Dr. Kirsten Tillisch, an associate professor of medicine at UCLA's David Geffen School of Medicine in Los Angeles, said the small study involved 36 women ages 18-55.
The researchers divided the women into three groups: one group ate a specific yogurt containing a mix of several probiotics -- bacteria thought to have a positive effect on the intestines -- twice a day for four weeks; another group consumed a dairy product that looked and tasted like the yogurt but contained no probiotics; and a third group ate no product at all.
Functional magnetic resonance imaging scans conducted both before and after the four-week study period looked at the women's brains in a state of rest and in response to an emotion-recognition task in which they viewed a series of pictures of people with angry or frightened faces and matched them to other faces showing the same emotions.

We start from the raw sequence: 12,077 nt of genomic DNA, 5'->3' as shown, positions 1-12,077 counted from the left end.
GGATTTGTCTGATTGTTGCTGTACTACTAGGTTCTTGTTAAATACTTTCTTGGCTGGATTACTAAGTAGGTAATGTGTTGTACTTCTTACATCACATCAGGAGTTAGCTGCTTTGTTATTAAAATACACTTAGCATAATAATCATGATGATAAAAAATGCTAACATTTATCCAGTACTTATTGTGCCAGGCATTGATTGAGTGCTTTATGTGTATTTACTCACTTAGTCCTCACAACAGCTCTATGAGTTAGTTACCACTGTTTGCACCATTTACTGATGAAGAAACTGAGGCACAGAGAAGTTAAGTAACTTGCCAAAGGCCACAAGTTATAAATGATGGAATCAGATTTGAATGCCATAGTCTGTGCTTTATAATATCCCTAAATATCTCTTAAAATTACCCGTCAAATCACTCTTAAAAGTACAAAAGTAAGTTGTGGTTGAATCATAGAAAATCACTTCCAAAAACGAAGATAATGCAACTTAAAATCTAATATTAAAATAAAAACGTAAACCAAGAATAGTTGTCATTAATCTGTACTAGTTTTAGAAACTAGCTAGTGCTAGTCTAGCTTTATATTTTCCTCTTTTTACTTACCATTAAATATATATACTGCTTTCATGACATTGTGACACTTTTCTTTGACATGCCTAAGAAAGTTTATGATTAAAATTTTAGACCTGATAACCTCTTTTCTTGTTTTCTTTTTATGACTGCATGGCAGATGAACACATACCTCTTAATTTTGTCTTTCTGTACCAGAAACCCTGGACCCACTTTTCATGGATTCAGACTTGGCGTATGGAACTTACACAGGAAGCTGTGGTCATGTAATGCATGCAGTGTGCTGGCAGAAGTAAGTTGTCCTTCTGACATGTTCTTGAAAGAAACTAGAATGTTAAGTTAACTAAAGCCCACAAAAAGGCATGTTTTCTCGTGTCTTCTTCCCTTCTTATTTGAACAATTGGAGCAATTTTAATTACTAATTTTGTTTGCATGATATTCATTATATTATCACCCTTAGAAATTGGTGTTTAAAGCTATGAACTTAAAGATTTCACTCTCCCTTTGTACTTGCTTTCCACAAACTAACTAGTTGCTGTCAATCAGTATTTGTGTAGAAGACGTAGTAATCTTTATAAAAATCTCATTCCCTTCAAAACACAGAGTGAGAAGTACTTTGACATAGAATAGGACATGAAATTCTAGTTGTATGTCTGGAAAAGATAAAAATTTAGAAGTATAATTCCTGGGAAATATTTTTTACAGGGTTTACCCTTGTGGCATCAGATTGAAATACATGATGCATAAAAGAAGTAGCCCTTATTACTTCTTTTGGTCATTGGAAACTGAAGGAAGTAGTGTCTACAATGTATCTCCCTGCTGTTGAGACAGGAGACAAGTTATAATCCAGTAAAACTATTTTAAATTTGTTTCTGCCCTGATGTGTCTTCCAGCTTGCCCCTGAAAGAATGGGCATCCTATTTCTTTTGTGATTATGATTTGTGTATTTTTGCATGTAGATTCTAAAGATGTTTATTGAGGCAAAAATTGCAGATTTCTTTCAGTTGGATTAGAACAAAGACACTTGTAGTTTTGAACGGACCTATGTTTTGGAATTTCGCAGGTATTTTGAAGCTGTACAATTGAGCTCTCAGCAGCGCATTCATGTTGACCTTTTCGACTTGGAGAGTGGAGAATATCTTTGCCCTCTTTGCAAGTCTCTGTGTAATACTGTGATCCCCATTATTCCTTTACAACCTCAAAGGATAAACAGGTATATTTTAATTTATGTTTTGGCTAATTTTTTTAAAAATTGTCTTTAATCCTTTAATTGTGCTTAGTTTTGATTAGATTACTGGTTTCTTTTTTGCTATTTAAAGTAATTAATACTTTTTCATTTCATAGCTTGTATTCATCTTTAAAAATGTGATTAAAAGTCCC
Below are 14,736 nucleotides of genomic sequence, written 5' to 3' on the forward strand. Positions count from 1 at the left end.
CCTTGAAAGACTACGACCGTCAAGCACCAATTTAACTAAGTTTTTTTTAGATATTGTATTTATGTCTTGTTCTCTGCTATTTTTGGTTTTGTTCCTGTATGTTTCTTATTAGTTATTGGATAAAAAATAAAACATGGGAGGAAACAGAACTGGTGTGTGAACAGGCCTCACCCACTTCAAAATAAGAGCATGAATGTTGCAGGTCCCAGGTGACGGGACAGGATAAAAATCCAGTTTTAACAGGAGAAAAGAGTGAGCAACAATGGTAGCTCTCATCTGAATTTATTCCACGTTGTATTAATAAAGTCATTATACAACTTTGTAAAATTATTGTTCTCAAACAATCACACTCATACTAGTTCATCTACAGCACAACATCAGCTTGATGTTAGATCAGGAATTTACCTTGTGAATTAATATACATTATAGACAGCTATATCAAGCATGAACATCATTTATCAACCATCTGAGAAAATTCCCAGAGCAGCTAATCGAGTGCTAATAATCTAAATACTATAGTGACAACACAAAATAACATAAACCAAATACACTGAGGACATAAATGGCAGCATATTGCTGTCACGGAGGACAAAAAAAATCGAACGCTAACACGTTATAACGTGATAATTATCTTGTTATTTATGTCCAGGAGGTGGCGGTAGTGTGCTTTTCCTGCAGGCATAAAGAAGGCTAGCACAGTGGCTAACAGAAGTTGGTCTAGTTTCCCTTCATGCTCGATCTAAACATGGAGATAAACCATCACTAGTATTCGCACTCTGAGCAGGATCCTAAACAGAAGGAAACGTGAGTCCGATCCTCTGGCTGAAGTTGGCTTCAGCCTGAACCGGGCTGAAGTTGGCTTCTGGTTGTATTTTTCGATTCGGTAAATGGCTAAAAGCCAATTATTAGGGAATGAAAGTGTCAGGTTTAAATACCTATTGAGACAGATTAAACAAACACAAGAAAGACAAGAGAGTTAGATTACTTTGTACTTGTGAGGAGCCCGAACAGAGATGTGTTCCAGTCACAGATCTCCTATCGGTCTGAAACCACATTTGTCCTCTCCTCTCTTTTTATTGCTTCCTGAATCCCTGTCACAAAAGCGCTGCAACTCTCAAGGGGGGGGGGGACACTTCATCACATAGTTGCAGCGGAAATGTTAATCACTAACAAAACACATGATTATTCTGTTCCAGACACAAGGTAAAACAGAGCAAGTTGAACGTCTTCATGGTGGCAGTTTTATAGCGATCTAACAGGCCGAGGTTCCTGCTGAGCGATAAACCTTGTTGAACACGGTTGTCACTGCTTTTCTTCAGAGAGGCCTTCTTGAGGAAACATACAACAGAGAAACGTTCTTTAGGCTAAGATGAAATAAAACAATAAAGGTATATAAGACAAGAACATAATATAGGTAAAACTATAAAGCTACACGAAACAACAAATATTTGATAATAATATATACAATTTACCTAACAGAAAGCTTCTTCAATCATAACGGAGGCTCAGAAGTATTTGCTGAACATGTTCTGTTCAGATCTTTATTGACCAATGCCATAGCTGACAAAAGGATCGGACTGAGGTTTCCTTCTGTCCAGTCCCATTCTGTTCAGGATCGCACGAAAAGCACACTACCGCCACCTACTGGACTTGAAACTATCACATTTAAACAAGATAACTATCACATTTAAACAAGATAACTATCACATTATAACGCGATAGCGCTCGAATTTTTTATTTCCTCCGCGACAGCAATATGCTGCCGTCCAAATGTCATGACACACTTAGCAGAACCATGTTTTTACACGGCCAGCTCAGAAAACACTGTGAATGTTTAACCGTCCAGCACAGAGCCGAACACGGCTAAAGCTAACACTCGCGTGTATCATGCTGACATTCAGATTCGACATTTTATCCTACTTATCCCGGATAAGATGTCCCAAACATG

This task, designed to measure the engagement of affective and cognitive brain regions in response to a visual stimulus, was chosen because previous research in animals had linked changes in gut flora to changes in affective behaviors.
The study, to be published in the journal Gastroenterology, said signals were sent from the intestine to the brain. That they could be modulated by a dietary change might lead to an expansion of research aimed at finding new strategies to prevent or treat digestive, mental and neurological disorders, the study said.